White House attorneys are quite capable of coming up with creative legal arguments. The problem, though, is that judges aren’t willing to reward the
White House attorneys are quite capable of coming up with creative legal arguments. The problem, though, is that judges aren’t willing to reward their creativity.
President Bush’s top advisers are not immune from congressional subpoenas, a federal judge ruled Thursday in an unprecedented dispute between the two political branches.
House Democrats called the ruling a ringing endorsement of the principle that nobody is above the law.
In his ruling, U.S. District Judge John Bates said there’s no legal basis for Bush’s argument and that his former legal counsel, Harriet Miers, must appear before Congress. If she wants to refuse to testify, he said, she must do so in person. The committee also has sought to force testimony from White House chief of staff Joshua Bolten.
“Harriet Miers is not immune from compelled congressional process; she is legally required to testify pursuant to a duly issued congressional subpoena,” Bates wrote. He said that both Bolten and Miers must give Congress all non-privileged documents related to the firings.
Because I know this is the first question on the minds of many political observers, I should note that Bates was appointed to the federal bench by none other than George W. Bush. Indeed, Bates has, in general, been a Bush administration ally (he threw out Valerie Plame’s suit against Karl Rove, for example).
But not today. Bates wrote that “the Executive’s current claim of absolute immunity from compelled congressional process for senior presidential aides is without any support in the case law.”
House Speaker Nancy Pelosi called it “very good news for anyone who believes in the Constitution of the United States and the separation of powers, and checks and balances.”
So, what happens now?
The first thing to watch for is how quickly it takes Congress to follow up.
Democrats swiftly pledged to call Miers before the Judiciary Committee as soon as September to testify about whether the White House played any role in the firings of nine U.S. attorney’s last year…. [Judiciary Committee Chairman John Conyers] signaled election-season hearings will be held on the controversy that scandalized the Justice Department and led to the resignation of a longtime presidential confidant, Attorney General Alberto Gonzales.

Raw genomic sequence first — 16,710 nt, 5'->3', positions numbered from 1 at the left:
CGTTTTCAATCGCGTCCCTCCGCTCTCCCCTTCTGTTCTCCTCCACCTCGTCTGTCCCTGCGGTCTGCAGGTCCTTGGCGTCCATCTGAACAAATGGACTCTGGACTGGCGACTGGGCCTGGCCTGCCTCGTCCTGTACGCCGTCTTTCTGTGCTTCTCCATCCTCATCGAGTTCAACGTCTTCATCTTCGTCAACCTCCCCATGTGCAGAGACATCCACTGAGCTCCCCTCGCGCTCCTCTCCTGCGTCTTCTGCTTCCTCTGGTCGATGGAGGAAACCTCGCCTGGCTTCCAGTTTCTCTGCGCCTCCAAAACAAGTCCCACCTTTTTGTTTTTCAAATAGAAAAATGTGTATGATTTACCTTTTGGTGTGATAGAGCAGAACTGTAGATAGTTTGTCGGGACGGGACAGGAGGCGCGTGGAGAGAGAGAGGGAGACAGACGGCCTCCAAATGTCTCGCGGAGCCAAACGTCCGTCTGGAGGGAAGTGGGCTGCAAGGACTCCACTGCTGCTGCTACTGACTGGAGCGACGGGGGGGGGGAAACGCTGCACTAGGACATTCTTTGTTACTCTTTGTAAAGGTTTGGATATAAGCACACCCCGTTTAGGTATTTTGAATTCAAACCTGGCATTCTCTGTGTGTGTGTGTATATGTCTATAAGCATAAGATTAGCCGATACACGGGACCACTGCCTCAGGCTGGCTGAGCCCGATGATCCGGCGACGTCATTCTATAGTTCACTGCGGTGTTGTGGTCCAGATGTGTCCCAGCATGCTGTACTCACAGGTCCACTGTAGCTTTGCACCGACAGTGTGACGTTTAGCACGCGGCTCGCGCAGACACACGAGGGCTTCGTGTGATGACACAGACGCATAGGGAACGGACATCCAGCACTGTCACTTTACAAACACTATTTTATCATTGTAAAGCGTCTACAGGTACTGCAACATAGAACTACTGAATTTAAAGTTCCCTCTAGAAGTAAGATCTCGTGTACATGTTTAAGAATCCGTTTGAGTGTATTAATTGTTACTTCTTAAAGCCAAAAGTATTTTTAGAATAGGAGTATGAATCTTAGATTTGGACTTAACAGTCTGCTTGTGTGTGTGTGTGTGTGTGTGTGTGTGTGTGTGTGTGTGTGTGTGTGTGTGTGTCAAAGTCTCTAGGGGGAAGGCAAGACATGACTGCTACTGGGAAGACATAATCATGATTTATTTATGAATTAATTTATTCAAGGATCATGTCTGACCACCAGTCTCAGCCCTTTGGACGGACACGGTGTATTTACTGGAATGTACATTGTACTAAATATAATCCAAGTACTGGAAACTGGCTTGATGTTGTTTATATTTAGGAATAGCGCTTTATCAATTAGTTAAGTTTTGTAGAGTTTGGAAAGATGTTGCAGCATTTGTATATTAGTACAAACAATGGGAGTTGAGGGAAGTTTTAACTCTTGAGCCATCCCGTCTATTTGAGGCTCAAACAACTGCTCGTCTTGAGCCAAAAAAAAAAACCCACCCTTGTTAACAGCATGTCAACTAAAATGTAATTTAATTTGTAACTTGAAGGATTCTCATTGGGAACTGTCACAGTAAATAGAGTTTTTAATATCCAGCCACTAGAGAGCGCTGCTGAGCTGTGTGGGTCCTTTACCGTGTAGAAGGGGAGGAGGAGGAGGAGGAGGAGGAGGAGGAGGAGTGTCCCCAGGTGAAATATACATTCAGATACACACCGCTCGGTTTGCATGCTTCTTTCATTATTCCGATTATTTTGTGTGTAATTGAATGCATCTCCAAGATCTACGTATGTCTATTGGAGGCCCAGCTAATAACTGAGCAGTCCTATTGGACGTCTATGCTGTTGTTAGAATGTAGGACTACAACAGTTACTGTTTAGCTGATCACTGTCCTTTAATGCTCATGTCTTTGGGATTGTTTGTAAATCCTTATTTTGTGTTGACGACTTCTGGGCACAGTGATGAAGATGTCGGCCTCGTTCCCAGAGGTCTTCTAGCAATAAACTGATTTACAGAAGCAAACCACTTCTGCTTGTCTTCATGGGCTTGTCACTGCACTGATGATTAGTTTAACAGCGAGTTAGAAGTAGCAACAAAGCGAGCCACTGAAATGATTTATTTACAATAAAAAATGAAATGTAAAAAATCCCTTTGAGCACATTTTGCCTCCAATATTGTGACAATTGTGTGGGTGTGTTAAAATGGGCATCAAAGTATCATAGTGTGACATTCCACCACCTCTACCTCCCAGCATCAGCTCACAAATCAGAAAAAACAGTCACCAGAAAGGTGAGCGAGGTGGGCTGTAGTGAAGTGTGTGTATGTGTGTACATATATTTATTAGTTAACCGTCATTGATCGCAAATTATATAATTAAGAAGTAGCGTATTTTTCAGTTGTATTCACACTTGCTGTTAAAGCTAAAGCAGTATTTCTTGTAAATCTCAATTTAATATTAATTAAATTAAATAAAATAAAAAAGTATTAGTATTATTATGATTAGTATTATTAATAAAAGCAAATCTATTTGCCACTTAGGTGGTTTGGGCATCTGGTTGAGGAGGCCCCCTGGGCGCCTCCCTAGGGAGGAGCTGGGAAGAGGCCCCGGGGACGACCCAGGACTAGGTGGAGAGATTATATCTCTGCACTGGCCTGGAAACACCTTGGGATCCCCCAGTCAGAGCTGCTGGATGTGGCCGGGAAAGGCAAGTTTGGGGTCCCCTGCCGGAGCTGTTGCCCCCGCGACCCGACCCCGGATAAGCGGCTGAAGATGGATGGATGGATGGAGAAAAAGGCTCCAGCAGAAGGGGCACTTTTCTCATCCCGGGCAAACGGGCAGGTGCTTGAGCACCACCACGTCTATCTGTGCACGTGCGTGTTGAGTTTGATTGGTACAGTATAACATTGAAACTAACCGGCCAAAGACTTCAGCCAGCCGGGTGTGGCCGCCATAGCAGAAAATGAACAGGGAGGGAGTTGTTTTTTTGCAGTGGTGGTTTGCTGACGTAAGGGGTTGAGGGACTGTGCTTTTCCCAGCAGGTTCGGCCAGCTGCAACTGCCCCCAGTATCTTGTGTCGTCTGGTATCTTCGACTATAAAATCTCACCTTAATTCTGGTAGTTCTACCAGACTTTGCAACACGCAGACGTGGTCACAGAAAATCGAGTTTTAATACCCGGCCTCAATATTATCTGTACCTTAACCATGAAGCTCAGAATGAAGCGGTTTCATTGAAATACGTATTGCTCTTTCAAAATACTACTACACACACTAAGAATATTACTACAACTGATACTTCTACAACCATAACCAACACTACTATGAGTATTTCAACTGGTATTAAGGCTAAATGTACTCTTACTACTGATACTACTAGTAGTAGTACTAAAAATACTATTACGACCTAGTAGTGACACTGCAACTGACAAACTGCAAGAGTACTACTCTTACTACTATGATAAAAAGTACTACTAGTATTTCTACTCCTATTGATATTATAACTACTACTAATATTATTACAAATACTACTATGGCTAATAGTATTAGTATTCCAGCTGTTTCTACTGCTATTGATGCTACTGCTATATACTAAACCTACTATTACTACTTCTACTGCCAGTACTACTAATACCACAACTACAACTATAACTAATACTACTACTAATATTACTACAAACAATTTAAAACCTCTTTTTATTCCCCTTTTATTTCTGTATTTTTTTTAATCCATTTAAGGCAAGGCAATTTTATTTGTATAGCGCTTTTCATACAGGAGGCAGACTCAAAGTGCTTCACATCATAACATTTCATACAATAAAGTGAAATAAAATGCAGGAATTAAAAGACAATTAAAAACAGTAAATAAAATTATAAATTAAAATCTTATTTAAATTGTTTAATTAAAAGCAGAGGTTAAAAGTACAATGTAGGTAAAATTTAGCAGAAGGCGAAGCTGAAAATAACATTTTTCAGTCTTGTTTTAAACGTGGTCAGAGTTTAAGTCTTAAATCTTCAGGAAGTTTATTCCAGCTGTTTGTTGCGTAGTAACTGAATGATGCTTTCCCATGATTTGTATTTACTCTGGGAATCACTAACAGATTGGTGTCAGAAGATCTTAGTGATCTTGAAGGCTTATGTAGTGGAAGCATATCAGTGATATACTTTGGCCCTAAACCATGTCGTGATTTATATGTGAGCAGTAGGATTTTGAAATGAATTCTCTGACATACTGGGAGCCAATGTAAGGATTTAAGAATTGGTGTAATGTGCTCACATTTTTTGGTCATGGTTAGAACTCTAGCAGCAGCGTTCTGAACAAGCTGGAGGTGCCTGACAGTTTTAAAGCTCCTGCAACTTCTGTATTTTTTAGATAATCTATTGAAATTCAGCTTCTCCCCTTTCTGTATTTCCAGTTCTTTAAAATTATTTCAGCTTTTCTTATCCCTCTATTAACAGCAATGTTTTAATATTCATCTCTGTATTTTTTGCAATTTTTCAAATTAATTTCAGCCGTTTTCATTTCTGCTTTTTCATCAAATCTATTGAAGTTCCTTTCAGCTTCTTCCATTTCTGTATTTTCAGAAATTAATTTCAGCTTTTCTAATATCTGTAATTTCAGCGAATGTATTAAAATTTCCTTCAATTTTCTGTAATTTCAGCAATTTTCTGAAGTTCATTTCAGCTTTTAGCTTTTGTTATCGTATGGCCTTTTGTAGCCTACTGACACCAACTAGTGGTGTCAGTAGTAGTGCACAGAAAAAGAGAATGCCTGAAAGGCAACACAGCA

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“We look forward to the White House complying with this ruling and to scheduling future hearings with Ms. Miers and other witnesses who have relied on such claims,” Conyers said in a statement. “We hope that the defendants will accept this decision and expect that we will receive relevant documents and call Ms. Miers to testify in September.”
The second thing to watch for is the appeal. The AP noted that Conyers “said he hoped that Miers and Bolten do not appeal the ruling.” Fat chance. The White House will almost certainly appeal, and hope to run out the clock before Bush’s presidency ends. Depending on the speed and efficiency of the appeals bench, this might work.
Third, this is not at all good news for Rove, who continues to claim the same “absolute immunity” that Bates rejected yesterday.
And then, there’s the big picture. Today’s ruling was an important one for the power of Congress and the scope of congressional oversight authority. Marty Lederman called it a “landmark decision,” and an “extraordinarily thorough, scholarly and thoughtful opinion.”
The right will no doubt dismiss it as judicial activism because, well, that’s what they always say when they lose.